Services that Medicare does not cover

Our Medicare benefits were established under the Social Security Amendment of 1965, reflecting the restrictions and limitations of most health insurance at that time. This law excluded coverage for certain things, like dental care and routine vision services. Long-term care is also excluded because these services do not meet the definition of health care services in the law.

Just because something is not covered by Medicare, though, does not mean that it isn’t needed. As I discuss some types of care that Medicare doesn’t cover, I will include information about other ways of accessing or paying for these services. You are also encouraged to call one of our certified counselors at the Medicare Information Office to discuss specific concerns and find resources to help.

Dental and eye care

Medicare does not cover dental services that you need primarily for the health of your teeth, such as routine checkups, cleanings, fillings, most tooth extractions, and dentures. Medicare does, however, offer very limited coverage for some dental care needed to protect particular aspects of your general health, or for dental care needed for another Medicare-covered health service to be successful. For example, Medicare may cover an oral examination in the hospital before a kidney transplant, surgery to treat fractures of the jaw or face, or dental splints and wiring needed after jaw surgery.

Routine eye care services, such as regular eye exams, are also excluded from Medicare coverage. However, Medicare will cover an annual eye exam if you have diabetes or are at high risk for glaucoma. Medicare also covers certain eye care services if you have a chronic eye condition, such as cataracts or glaucoma. For example, Medicare covers cataract surgery, as well as eyeglasses or contacts after cataract surgery.

Medicaid and other options

If you have limited income and assets, you may be eligible for Medicaid coverage, which can cover services that Medicare does not. Here in Alaska, Medicaid is known as DenaliCare, and is managed by the State’s Department of Health, under the Division of Public Assistance. There are also private standalone dental or vision plans you may be able to purchase, such as through an employer, offered as a retirement benefit option.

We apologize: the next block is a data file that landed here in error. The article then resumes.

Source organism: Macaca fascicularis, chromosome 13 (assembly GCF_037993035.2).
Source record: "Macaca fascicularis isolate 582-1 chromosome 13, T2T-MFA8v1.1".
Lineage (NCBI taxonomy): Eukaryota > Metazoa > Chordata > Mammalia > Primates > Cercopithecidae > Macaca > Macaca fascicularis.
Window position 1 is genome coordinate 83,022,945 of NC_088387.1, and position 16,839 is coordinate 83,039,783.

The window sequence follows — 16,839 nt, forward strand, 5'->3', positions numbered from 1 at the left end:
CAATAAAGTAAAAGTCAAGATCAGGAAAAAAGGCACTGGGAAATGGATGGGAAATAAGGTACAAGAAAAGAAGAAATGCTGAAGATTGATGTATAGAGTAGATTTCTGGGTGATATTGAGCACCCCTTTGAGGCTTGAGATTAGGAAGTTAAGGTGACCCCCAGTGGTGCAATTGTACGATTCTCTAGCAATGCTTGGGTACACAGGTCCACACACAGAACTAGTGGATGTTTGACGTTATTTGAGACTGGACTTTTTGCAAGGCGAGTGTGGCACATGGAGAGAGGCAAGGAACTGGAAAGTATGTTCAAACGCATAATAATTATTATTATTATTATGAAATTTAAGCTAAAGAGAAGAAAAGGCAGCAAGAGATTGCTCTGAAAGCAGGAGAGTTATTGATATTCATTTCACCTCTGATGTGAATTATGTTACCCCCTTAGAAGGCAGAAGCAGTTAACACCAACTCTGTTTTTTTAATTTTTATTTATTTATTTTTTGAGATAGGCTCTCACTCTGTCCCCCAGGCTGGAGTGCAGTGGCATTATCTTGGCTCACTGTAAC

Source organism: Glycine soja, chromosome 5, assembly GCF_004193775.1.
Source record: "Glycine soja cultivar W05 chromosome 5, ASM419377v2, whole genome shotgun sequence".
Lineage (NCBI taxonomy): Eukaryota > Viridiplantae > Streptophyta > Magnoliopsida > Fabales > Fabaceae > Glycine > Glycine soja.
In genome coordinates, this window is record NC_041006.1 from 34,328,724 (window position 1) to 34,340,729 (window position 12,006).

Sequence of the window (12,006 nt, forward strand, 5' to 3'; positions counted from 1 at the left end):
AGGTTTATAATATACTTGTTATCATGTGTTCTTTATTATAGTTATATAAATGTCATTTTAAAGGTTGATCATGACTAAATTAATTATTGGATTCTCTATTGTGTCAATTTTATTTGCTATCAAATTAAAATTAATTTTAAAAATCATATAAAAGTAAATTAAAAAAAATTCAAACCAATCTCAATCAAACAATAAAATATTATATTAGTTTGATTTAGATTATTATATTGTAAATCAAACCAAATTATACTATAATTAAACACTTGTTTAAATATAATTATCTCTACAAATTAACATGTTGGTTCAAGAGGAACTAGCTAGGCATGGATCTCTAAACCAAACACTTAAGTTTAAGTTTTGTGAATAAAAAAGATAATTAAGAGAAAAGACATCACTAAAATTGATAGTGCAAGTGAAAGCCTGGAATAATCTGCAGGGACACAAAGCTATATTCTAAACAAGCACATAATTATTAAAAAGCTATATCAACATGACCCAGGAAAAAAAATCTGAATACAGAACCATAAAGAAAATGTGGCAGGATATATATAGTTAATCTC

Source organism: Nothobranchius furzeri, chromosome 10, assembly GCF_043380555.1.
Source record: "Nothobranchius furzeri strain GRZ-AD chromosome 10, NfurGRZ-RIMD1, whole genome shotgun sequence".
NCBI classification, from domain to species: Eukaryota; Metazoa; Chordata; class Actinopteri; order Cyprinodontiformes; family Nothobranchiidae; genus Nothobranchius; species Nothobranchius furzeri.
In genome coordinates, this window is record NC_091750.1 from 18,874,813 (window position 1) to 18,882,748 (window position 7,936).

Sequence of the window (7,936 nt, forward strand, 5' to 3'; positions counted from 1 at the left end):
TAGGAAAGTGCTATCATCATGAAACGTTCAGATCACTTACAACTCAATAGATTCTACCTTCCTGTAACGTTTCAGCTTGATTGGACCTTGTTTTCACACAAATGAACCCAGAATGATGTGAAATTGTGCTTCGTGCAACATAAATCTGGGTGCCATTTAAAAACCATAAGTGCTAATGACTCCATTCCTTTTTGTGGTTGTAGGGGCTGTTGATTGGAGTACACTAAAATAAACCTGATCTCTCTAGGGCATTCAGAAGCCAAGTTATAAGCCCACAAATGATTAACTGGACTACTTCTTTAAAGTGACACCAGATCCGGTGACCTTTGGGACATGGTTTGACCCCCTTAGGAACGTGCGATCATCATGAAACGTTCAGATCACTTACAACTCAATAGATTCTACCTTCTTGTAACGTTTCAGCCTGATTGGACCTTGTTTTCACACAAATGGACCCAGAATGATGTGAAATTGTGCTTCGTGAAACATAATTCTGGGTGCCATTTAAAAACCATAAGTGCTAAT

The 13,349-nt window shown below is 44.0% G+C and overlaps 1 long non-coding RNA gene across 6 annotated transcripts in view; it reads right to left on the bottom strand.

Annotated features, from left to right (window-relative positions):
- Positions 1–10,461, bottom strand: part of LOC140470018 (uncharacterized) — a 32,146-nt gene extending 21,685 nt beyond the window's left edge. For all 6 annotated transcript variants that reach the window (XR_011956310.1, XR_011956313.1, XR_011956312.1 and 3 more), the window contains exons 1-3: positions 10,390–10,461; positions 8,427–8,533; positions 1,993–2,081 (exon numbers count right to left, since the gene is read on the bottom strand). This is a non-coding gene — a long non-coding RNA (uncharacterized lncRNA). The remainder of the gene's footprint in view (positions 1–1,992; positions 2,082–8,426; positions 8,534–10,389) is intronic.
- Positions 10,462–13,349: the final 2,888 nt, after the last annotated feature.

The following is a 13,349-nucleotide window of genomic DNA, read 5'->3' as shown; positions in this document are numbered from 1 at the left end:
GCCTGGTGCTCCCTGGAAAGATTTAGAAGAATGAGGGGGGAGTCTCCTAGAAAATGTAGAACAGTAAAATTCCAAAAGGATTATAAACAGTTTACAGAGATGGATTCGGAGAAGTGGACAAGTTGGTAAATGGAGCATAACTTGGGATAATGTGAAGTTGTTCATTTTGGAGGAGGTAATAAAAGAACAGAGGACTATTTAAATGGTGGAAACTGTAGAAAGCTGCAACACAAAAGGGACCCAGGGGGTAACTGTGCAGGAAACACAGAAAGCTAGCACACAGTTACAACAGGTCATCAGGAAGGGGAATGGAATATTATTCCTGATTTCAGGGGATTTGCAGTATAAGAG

If Medicaid or a private plan is not an option, you might also use a low-cost dental resource, such as through the Alaska Dental Society and/or the United Way, at colleges such as the University of Alaska Anchorage’s dental clinic, or your local Federally Qualified Health Center (there are over 160 across Alaska – check to see if they offer services on a sliding scale fee). For visually impaired seniors, consider contacting the Alaska Center for the Blind and Visually Impaired or your local Federal Qualified Health Center. Resources mentioned are not all inclusive, and additional assistance may be able to help in your particular situation.

Long-term care

Long-term care refers to a range of services and support that help you perform everyday activities. Long-term care can be provided in a nursing home, assisted living facility, or other setting. Long-term care may include medical care, therapy, 24-hour care, personal care, and custodial care, also called homemaker services. Medicare does not cover non-medical long-term care services. However, if you need care, there are other organizations and forms of insurance you can try.

Medicaid is the country’s largest payer of long-term services and supports and will pay for nursing home care. Medicaid benefits also coordinate with Medicare. Consider long-term care insurance, which generally covers nursing care and custodial care. Note that these plans can be very expensive, and you can only purchase certain long-term care policies if you are in good health. In addition to Medicaid and long-term care policies, you might find local resources that can help with your long-term care needs. I recommend contacting your local Aging and Disability Resource Center, which may have programs that deliver meals or provide transportation. Also, the Alaska Long-Term Care Ombudsman has resource options to consider.

Limits of Medicare Advantage plans

Routinely through television commercials, emails, and printed advertisements, you may see Medicare Advantage plans offering dental coverage, vision coverage, and other supplemental benefits beyond Original Medicare. While we see these ads here in Alaska, there are currently no similar Medicare Advantage plans available for purchase by our residents. And there are often specific rules and restrictions around such supplemental benefits. Often plan marketing materials do not recognize your location when broadcasting the information, so if you do contact someone about these benefits, be sure to let a representative know your home is in Alaska. If you believe Medicare fraud, abuse, or errors occurred, please call our office.

Join the team

If you are part of an agency or organization that assists seniors with medical resources, consider networking with the Medicare Information Office. Call us to inquire about our new Ambassador program.

For answers to any Medicare related questions, please feel free to contact the State of Alaska’s Medicare Information Office at 800-478-6065 or 907-269-3680; our office is also known as the State Health Insurance Assistance Program (SHIP), the Senior Medicare Patrol (SMP), and the Medicare Improvements for Patients and Providers (MIPPA) program.

Sean McPhilamy is a volunteer and Certified Medicare Counselor at the Alaska Medicare Information Office.

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